Talk About Tack: Difference Between Tie Down And Martingale Logo

Question Category: Talk about Tack

Question: Julie, Please explain the difference between a tie down and martingale.

Answer: A tie down and a standing martingale are very similar in that they both attach from the middle of the cinch or girth to the noseband of the bridle. The primary difference is that the tie down is Western terminology and a standing martingale is English. They look quite a bit different because the tie down is just a strap while the standing martingale has a neck strap and a loop at each end for the girth and the cavesson. Also, a tie down is adjusted shorter; a standing martingale (properly adjusted) will have more slack in it.

Another difference would be the purpose. Often, a tie down is used to prevent a horse from tossing his head. In my opinion, this is a poor use of an artificial aid. I’d rather see the rider address why the horse is tossing his head- usually it is because of poor riding, heavy hands and/or too harsh a bit. A good use of a tie down is on a roping horse, when it is attached to a wide cushioned noseband that helps the horse distribute the impact from the dally on the calf throughout his body.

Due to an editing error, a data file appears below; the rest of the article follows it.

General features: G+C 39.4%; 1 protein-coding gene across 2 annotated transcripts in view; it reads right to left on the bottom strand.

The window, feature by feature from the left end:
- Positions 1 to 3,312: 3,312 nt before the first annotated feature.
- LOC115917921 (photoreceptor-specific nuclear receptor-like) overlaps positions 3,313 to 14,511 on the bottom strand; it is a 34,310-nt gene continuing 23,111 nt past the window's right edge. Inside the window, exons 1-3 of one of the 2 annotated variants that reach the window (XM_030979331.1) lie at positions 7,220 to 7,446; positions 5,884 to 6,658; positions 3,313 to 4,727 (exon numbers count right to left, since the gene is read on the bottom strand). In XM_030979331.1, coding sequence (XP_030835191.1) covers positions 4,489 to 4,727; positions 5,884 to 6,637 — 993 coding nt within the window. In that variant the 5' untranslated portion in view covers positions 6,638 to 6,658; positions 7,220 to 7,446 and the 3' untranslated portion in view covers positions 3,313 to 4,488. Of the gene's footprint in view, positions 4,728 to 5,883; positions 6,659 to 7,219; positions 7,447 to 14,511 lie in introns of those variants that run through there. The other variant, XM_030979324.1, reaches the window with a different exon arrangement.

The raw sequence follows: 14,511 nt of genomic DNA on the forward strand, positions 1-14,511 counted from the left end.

An English standing martingale is properly adjusted when you can pull the slack all the way up to the horse’s throat. The purpose is to prevent the horse from sticking his nose out too far over the jump.

There are other kinds of martingales: running martingale (often called rings or training forks in Western), the German martingale, the Irish martingale and the bib martingale.

Julie Goodnight, Clinician and Trainer

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